• Bowl season can go a long way toward re-shaping a conference's season-long narrative. Which ones look primed to shine (or struggle) in the next month?
By Michael Shapiro
December 06, 2018

Only four teams still have a chance at a national title, but there will be plenty on the line before the semifinal games kick off on Dec. 29. The unique battles that make up the lower-profile games are often the most compelling part of bowl season, as conferences put bragging rights on the line with head-to-head matchups between teams of comparable standing within their leagues. The SEC’s superiority complex is tested, while that year’s weakest Power 5 conference has a chance to win back some national respect.

So which Power 5 conferences are set up to end 2018 on a high, and which run the risk of being exposed? Here’s our breakdown of the outlook for each.

Most Likely to Succeed

SEC: Having the national title favorite certainly helps matters, providing a strong lead horse even if the rest of the conference falters. But it would be a surprise if the SEC’s 11 bowl participants don’t manage to finish above .500.

After playing one of the best games of the year in the conference championship, Georgia and Alabama enter their respective New Year’s Six bowls against the Big 12’s best as double-digit favorites. Missouri should be just fine against the slight Oklahoma State front in the Liberty Bowl, and Baylor may struggle to slow down Vanderbilt in the Texas Bowl, which will be Commodores quarterback Kyle Shurmur’s final game. Outside of the SEC–Big 12 duels, expect Mississippi State to shut down Iowa. The Bulldogs’ front is ferocious, and the athleticism of Nick Fitzgerald should give the Hawkeyes fits.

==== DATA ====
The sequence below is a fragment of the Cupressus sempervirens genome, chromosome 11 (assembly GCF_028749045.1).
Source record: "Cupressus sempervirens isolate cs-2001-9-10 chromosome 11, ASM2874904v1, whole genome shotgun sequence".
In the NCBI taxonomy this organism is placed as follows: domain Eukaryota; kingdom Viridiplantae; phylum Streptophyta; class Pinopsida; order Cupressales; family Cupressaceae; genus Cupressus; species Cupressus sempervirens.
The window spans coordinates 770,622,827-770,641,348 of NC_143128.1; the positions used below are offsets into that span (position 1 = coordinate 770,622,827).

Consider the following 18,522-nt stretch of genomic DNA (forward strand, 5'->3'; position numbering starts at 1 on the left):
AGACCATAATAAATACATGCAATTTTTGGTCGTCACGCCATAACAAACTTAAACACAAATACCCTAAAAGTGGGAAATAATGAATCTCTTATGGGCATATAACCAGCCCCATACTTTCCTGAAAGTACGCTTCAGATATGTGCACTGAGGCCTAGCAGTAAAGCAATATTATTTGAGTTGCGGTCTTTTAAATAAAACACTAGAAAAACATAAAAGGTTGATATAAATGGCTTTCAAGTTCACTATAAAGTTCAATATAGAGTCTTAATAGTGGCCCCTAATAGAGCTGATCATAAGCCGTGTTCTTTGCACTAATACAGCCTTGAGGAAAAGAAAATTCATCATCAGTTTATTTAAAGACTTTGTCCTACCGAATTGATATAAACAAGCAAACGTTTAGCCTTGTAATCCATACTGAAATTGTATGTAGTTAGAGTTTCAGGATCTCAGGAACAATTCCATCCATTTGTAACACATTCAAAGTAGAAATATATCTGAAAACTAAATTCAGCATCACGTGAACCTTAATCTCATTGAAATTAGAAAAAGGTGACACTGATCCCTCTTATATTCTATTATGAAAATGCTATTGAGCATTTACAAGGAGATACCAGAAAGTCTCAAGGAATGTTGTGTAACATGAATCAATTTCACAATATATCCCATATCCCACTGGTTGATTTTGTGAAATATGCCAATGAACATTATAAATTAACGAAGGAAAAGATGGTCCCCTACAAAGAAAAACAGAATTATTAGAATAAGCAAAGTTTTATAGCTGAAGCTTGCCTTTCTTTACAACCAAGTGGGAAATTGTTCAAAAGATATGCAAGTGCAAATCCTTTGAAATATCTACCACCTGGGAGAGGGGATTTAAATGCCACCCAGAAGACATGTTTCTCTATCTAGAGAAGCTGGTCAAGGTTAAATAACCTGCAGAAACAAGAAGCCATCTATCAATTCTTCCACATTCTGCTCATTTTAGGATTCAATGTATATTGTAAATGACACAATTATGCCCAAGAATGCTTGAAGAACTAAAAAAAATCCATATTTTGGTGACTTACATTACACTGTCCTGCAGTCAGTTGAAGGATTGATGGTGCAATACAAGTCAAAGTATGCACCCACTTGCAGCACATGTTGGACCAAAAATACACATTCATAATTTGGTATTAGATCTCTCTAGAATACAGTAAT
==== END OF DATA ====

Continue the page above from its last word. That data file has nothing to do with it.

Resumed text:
There are some difficult matchups, however, for college football’s premier conference. LSU will have its hands full against a highly-motivated UCF squad in the Fiesta Bowl (will we see back-to-back national championships?) and Penn State will likely be favored over Kentucky despite the individual brilliance of running back Benny Snell Jr. Auburn better be careful against speedster Rondale Moore and Purdue, too. Double-digit wins is unlikely, but the SEC should like its chances in most of its bowl slate.

Predicted Record: 8–3

Big Ten: In terms of protecting its final bowl record, the Big Ten caught a break in missing out on the playoff and now gets its best team (Ohio State) in its best contracted bowl (the Rose). The Buckeyes and their archrivals should take care of business against two teams in Washington and Florida that don’t have the offensive consistency to hang with the Big Ten’s best.

The Big Ten has more coin flip games than the SEC. Both Wisconsin and Miami have been disappointments, but in a tossup Pinstripe Bowl, Jonathan Taylor could tilt the scales toward the Badgers as the best player on the field. Jeff Brohm staying at Purdue should fire up the aforementioned Boilermakers, a sharp contrast to the bad vibes surrounding Auburn. Barring a few upsets, the Big Ten will fare well in postseason play.

Predicted Record: 6–3